Wednesday, February 29, 2012

Haaaaaave you met Rush?

“I would strangle a diva’s gigolo to death if I thought it would help her performance!” Henry Winkler said that when he was just an intern at the Metropolitan Opera House in New York City, and later he would go on to become one of the most iconic actors of all time.  I feel the same way.  No, I don’t have a murderous rage within me like good ol’ Henry, but as the Wishbone Theatre Collective intern I feel it is my duty to help whenever and wherever I can.  I will do just about anything to advertise for a show. For our current production, Devil May Care,  I helped start a mass social media blitz, wallpapered local businesses with posters, and stood in the freezing snow for hours handing out ads for the show.   One time I broke into the house of complete strangers, kidnapped their entire family, brought them to a show, and made them pay full price (only $15 for adults and $10 for students)!  Like "The Fonz" told Richie before he jumped that shark, “Stupid, yes. Also dumb. But it is something I’ve gotta do.”  So come see Devil May Care.  I’ll be working the door…every night.
Rush Marler
The Intern
Wishbone Theatre Collective

Friday, February 24, 2012

Blast from the Past

Brandon Little or Wesley Snipes?

Alien Planet, C E Jordan HS, 2001.

Friday, February 17, 2012

Blast from the Past

John Mark claims he doesn't remember going to school with Mandy, let alone working on a show with her.  Here's proof of their co-existence from a 2006 production of Henry V.  Please note that JM is in the forefront, and Mandy is on the left ladder plotting to attack him.  Not much has changed in six year.

Henry V, Clemson University, 2006, Directed by Alexander Harrington, Lighting by Claire Pavlich, Set and props by Megan Israel Gryder, Costumes by Corrina Miller, Photo by Claire Pavlich.

Friday, February 10, 2012

Blast from the Past

Do you recognize any Wishbone members from this 2006 production of Sincerely?

Sincerely, Clemson University 2006, Directed by Carrie Ann Quinn, Set by David Hartmann, Lights by Tony Penna, Costumes by Kendra Johnson.

Thursday, February 9, 2012


Friends and fans, we need your help!  Next week we open an amazing new show.  We still have a ways to go to fully fund this production.  We'd love your help in raising $800 by March 4th by donating to our Kickstarter project.  Donations start at $1.  That's less than the amount of change you have sitting in your car's cup holder!  Not only will your donation support Wishbone, it'll support Chicago theatre, Chicago artists, and new and emerging work!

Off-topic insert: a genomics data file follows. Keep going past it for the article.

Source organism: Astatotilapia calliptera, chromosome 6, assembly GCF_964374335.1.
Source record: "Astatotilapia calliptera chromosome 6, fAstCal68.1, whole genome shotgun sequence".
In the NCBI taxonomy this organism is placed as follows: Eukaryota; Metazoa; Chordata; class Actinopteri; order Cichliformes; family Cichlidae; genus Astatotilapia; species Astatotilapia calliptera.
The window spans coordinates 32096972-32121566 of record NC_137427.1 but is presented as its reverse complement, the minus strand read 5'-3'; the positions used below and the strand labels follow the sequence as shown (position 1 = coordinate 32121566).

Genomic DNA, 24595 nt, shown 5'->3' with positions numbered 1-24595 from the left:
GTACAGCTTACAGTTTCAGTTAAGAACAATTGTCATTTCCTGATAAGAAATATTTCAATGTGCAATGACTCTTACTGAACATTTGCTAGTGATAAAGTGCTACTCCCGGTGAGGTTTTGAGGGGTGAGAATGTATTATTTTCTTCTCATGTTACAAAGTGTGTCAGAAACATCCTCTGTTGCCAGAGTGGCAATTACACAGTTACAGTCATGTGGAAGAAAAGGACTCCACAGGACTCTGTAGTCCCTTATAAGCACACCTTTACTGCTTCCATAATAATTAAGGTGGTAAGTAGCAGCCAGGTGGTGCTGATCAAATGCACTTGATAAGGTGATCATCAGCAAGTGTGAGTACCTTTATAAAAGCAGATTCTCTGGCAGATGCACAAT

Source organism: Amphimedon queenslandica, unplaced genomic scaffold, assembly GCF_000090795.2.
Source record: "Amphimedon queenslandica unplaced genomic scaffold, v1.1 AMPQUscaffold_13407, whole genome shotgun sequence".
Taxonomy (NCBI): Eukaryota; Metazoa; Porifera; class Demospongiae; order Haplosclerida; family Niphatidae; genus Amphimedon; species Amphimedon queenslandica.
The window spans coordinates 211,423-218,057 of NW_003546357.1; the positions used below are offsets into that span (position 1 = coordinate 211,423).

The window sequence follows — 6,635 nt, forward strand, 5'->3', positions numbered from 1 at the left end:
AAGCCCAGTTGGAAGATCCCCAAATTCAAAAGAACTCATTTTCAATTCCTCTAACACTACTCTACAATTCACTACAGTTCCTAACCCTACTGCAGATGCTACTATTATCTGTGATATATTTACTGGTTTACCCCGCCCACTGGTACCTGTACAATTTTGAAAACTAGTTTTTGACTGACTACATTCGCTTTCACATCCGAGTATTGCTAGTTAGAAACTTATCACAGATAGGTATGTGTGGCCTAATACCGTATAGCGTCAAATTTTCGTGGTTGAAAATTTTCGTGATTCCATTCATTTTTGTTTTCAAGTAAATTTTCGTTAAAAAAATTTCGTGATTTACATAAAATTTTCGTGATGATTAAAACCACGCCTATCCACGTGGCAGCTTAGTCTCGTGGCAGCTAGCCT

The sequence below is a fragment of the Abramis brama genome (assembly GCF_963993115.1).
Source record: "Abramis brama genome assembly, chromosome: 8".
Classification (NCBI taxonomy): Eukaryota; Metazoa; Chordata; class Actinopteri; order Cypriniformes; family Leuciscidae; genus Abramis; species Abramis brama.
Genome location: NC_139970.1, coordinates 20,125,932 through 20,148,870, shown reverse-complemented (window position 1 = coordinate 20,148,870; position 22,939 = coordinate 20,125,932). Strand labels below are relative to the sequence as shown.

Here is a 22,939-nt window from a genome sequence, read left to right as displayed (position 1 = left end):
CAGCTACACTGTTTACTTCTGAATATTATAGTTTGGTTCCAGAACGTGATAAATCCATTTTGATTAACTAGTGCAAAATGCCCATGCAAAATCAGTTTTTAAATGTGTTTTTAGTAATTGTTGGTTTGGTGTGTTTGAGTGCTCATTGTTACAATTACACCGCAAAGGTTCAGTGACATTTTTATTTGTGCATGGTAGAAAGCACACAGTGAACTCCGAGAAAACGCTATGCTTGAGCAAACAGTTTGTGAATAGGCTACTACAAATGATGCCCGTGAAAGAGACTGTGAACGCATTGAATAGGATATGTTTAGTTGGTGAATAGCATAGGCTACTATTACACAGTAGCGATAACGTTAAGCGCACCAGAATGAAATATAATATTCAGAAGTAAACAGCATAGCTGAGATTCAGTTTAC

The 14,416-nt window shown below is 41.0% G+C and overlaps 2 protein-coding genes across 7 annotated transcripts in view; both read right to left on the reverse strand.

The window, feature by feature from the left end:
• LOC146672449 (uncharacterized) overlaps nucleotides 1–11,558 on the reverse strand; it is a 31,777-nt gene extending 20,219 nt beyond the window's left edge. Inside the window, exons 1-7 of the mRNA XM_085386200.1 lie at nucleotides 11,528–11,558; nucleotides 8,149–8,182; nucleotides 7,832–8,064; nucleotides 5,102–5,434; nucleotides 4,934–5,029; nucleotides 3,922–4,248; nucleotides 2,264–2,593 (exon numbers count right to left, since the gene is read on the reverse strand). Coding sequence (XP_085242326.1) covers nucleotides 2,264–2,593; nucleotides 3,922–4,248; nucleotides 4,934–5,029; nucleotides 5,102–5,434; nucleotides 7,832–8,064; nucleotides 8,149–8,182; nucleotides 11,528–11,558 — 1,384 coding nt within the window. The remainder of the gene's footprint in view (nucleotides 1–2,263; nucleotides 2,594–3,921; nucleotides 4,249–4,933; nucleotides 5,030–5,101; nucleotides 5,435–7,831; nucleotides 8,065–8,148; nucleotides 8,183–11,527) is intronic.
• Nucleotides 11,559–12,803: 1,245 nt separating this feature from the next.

Click here to donate today!


Monday, February 6, 2012

Collaboraction's Dark Play

Photo by Saverio Truglia
I think most theatre artists want to like going to live theatre. They want to enjoy it and believe there is some bigger reason why they have committed their lives to being underpaid and overworked.  However, when I talk to people in the field about going to see live performance, they often find flaws and think about what they would have done differently. They don’t get lost in the story or in the moment. I could go on and comment on what a tragedy this is (because I, for one, enjoy going to the theatre), but we’ll skip this rant and talk about Collaboration’s Dark Play by Carlos Murillo showing in the Flat Iron Arts building in Wicker Park. 
 As I entered the intimate space and found two people in bed, I already liked how “close” this performance would be. I heard people around me talking about shows they were in themselves, and it occurred to me that I may be sitting in a room made up of theatre people (I mean, I came with six of them). So I expected to see a little skepticism, but I certainly didn’t find it because Dark Play was so well-executed, well-acted, and run flawlessly that even the veteran theatre professionals would get lost in the story and believe what was happening just few feet away from them. 
 Dark Play focuses on a lonely boy named Nick played by Clancy McCartney, who invents a woman on the Internet as a way of making a social connection. McCartney was wonderful, but so were all the actors. There was certainly no weak link. Sorin Brouwers and Jane deLaubenfels were nothing less than brilliant as they transformed into multiple characters that ranged from funny to tragic. Olivia Dustman and Aaron Kirby created real characters with whom the audience could truly empathize. The term “dark play” comes up as a drama teacher discusses what it means to play a game where only some people know the rules. This was a thoughtful connection to the story of Nick and the twisted world he created on the Internet. Murillo’s dialogue was real and funny at just the right moments.
I was truly engaged as we traveled from past to present from Internet world to the tangible one. The lighting and set gave the actors the space they need to remain onstage in the moment.  The lighting was such an emotional element, not only noting the time change, but also the panicked, hysterical moments that Nick was experiencing.  Michael Reed’s lighting really amped up the intensity of the play and I saw much of the audience physically moving forward. Anthony Mosely tied all of these elements together flawlessly. I left the play thinking about the human ability to harm, to disassociate, and ultimately how we can come back from even the darkest of places.  I recommend going to check it out, especially if you are in the Chicago Theatre scene. We need to support each other, and why not go see something that can entertain a room full of your quite critical peers? Dark Play, directed by Anthony Mosely runs through February. You can read more about it at
-Laurie Jones, Artistic Director